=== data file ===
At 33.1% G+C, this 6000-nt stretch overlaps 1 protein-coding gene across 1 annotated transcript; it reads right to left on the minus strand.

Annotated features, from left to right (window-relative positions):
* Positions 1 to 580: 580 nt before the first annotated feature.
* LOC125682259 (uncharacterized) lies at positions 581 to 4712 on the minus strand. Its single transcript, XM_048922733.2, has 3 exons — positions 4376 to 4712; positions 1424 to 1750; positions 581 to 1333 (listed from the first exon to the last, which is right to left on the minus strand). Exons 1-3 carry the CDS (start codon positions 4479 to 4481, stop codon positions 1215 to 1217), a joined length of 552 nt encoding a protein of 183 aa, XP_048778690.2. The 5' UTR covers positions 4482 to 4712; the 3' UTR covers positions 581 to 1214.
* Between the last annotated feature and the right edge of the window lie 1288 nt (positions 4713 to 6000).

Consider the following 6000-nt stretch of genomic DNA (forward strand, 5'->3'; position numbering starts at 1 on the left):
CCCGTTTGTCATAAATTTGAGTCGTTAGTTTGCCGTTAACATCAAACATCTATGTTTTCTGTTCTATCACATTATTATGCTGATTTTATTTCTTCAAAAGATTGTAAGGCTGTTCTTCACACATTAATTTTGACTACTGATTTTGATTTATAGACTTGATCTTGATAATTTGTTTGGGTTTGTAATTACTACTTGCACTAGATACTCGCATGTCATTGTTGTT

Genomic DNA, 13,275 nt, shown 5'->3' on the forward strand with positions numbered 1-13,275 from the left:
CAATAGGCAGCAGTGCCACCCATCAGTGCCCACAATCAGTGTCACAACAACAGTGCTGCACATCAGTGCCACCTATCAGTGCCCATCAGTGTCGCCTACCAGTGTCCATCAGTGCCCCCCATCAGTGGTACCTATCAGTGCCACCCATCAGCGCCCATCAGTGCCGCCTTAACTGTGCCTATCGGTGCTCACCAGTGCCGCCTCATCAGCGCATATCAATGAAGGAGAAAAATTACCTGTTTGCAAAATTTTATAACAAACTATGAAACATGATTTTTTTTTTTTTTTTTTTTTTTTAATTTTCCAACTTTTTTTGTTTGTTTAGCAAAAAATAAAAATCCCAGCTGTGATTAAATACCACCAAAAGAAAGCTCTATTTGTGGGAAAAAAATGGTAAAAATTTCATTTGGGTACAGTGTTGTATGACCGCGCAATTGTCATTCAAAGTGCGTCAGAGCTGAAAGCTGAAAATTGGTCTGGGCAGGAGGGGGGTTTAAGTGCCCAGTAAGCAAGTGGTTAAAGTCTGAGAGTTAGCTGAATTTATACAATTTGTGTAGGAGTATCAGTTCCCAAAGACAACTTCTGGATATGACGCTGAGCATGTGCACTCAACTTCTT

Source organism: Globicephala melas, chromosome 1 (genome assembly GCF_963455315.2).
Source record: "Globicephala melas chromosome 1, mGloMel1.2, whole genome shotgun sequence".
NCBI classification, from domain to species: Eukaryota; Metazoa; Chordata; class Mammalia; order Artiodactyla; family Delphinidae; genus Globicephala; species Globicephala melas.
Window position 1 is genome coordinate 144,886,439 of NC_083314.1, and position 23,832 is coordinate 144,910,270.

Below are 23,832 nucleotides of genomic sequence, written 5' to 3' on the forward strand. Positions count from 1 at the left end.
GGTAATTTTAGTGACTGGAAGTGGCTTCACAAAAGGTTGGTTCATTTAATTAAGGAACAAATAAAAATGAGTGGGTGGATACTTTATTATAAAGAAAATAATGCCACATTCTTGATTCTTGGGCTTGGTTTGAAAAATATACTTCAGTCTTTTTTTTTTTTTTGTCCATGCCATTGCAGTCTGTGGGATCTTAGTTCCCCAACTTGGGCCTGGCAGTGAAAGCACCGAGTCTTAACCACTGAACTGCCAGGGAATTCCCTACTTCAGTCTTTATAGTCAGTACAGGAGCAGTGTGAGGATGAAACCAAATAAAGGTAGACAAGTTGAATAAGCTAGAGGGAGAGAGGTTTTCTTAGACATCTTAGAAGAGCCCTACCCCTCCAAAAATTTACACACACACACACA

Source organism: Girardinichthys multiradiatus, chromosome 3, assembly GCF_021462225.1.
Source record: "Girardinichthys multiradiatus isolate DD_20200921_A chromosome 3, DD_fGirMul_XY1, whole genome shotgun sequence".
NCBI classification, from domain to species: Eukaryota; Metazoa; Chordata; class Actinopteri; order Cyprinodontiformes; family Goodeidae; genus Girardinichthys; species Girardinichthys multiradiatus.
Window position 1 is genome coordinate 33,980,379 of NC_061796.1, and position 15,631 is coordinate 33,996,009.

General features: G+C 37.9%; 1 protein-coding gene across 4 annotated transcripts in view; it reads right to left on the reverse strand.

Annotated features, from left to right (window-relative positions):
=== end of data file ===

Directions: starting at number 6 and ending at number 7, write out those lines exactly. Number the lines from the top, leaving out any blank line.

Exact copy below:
Consider the following 6000-nt stretch of genomic DNA (forward strand, 5'->3'; position numbering starts at 1 on the left):
CCCGTTTGTCATAAATTTGAGTCGTTAGTTTGCCGTTAACATCAAACATCTATGTTTTCTGTTCTATCACATTATTATGCTGATTTTATTTCTTCAAAAGATTGTAAGGCTGTTCTTCACACATTAATTTTGACTACTGATTTTGATTTATAGACTTGATCTTGATAATTTGTTTGGGTTTGTAATTACTACTTGCACTAGATACTCGCATGTCATTGTTGTT